by hiring local sports halls in schools and bringing equipment in and out each
session. The membership was around 80 gymnasts, but we had a waiting list. A
Sport England Lottery application was submitted for the building of a permanent
FACTS ABOUT
WAVENEY GYMNASTICS CLUB
»Chairman and Founder:
JohnPawsey
»Established in 1976
»Based in Lowestoft
»Services: Gymnastics club
providing a range of activities
for the local community
»No. of employees: 40
Waveney Gymnastics
Club
29WAVENEY GYMNASTICS CLUB |
LEISURE & TOURISM
gymnastic centre in the town, which
was given support and approval in
2001. The facility was opened in
November 2002, and within a very
short period of time, our membership
figures had risen to over 300. This new
facility meant that the club would need
to employ some full-time and part-time
coaching staff as well as administrative
personnel, as we could no longer
survive with just voluntary staff.
During this early period of the new
facility, a board of directors was
established and the club became a
company limited by guarantee, with
properly drawn-up legal documents to
support our change of status. The club
decided that as we are in a deprived
area of the country, we would develop
a range of gymnastics-related activities
at the centre for all ages and abilities.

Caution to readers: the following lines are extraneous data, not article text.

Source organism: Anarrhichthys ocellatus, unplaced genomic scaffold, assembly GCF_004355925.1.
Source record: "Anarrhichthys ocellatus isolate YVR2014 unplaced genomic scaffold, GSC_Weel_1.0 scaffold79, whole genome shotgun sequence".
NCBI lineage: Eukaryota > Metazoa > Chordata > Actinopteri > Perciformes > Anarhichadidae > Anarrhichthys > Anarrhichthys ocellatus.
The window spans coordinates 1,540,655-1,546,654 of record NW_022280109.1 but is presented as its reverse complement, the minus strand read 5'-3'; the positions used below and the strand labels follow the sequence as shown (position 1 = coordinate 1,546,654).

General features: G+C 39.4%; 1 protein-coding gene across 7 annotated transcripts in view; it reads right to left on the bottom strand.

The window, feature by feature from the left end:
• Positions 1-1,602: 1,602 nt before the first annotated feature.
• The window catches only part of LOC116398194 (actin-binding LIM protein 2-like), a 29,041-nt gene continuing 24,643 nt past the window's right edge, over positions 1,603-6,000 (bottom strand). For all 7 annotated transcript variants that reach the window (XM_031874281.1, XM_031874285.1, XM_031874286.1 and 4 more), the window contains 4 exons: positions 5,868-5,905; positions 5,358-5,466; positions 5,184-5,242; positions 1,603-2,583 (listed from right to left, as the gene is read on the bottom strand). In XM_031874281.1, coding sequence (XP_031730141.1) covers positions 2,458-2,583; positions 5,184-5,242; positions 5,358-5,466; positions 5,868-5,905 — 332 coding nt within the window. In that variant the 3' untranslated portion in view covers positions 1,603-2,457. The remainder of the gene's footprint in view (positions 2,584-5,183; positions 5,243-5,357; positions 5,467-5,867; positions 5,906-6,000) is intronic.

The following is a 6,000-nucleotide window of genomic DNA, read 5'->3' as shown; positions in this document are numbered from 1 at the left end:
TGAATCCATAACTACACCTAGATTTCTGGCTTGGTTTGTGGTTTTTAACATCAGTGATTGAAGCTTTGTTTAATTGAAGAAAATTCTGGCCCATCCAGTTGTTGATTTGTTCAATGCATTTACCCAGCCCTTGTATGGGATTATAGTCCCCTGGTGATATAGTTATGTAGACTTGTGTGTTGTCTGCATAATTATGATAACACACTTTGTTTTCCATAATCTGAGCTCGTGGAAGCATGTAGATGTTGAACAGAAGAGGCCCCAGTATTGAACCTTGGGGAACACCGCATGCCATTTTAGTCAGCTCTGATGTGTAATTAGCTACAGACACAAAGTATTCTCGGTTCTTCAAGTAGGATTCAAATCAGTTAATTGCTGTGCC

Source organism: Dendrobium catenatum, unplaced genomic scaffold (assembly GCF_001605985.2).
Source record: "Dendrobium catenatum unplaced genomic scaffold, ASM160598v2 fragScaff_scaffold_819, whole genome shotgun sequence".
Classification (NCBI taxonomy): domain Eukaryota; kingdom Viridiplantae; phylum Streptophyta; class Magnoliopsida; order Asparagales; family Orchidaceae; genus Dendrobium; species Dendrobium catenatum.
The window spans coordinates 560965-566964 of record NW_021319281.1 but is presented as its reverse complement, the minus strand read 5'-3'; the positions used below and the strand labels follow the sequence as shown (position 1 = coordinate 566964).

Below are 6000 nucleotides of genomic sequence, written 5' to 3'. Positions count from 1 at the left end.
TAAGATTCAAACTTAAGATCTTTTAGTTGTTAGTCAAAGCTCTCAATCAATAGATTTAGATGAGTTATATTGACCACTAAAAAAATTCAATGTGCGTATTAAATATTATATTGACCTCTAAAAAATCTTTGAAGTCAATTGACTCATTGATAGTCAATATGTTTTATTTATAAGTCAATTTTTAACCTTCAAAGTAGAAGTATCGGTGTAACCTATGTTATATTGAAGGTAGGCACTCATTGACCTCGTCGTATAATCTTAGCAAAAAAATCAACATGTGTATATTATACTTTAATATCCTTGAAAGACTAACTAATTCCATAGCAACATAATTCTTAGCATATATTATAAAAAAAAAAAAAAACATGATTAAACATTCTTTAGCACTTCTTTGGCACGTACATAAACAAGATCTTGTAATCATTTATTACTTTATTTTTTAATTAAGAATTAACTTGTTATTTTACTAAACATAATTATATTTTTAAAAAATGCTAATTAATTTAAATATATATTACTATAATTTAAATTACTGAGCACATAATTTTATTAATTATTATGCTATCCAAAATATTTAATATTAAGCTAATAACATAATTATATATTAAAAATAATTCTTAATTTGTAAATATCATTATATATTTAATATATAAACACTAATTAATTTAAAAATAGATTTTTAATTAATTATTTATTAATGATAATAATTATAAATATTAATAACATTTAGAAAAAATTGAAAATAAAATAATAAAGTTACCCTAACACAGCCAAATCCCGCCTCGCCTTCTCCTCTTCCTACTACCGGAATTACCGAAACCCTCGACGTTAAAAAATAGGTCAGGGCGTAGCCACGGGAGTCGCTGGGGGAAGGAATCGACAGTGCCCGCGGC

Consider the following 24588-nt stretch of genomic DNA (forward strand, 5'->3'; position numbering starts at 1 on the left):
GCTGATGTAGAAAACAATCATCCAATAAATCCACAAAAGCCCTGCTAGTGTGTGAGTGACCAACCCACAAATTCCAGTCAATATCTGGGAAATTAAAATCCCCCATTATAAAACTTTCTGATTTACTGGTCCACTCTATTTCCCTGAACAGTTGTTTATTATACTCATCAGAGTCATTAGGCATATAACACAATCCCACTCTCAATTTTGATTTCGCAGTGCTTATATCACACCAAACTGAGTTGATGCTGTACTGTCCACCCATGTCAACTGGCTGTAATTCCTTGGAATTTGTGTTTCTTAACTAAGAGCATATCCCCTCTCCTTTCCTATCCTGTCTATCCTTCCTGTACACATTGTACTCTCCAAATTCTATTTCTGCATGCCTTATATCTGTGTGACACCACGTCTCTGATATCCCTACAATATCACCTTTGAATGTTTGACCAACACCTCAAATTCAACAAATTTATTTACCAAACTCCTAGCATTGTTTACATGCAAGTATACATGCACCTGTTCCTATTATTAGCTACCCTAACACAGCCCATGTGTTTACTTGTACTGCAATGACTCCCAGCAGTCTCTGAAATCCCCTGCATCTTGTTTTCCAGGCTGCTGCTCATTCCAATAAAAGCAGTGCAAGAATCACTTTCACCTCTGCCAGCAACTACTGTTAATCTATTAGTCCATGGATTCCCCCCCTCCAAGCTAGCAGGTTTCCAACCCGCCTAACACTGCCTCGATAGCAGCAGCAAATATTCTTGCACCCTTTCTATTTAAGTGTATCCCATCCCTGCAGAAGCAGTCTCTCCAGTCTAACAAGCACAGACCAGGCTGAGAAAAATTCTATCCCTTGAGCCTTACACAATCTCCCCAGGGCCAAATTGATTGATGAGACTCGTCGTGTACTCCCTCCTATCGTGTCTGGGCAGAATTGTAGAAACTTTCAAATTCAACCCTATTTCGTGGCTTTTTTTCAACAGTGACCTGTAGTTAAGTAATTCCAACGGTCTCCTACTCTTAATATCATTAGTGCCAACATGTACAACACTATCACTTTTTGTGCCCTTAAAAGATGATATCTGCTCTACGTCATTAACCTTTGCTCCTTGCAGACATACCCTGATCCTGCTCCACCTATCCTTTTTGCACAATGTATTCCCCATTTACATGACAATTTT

Our fully integrated policy means that
we offer sessions within the centre
where both able-bodied members
and those with a disability can train
alongside each other. The groups are
not mixed, but the atmosphere in the
centre at all times is one of enjoyment,
fun and respect, and members
understand and care for each other.
We are open seven days a week and
offer a programme of activities which
include Parent and Me sessions for the
very young, recreational classes for
gymnastics and trampoline, free running
activities, advanced recreational classes,
development and elite gymnastics
groups, adult sessions, and tumbling.
All these activities are available to both
able-bodied individuals and those who
may have special needs. At different
times over the weekends, we are
available for party bookings for children
under the age of ten, which includes a
session in the gymnastics training hall
and in-house catering after the session.
This expansion of our activities over
the years has seen the club grow into
one of the largest sports clubs in the
area, with footfall through the facility
in excess of a thousand people every
week, including several schools. The
club has played host to international
teams for training, including leading up
to the 2012 London Olympics. We have
hosted the Great British, Canadian and
Australian men’s teams; the Japanese
trampoline team; and several training
camps for other nations, including the
England juniorsquads.
The training hall from
the viewing balcony
The
atmosphere in
the centre at
all times is one
of enjoyment,
fun and
respect, and
members
understand
and care for
each other
THE PARLIAMENTARY REVIEW
Highlighting best practice
THE PARLIAMENTARY REVIEW
Highlighting best practice
30 | WAVENEY GYMNASTICS CLUB
Each year, we hold a training camp for
those who have a disability, followed
by a competition at the end of the
camp. Attendance at this event has
grown to over 70 this year, and it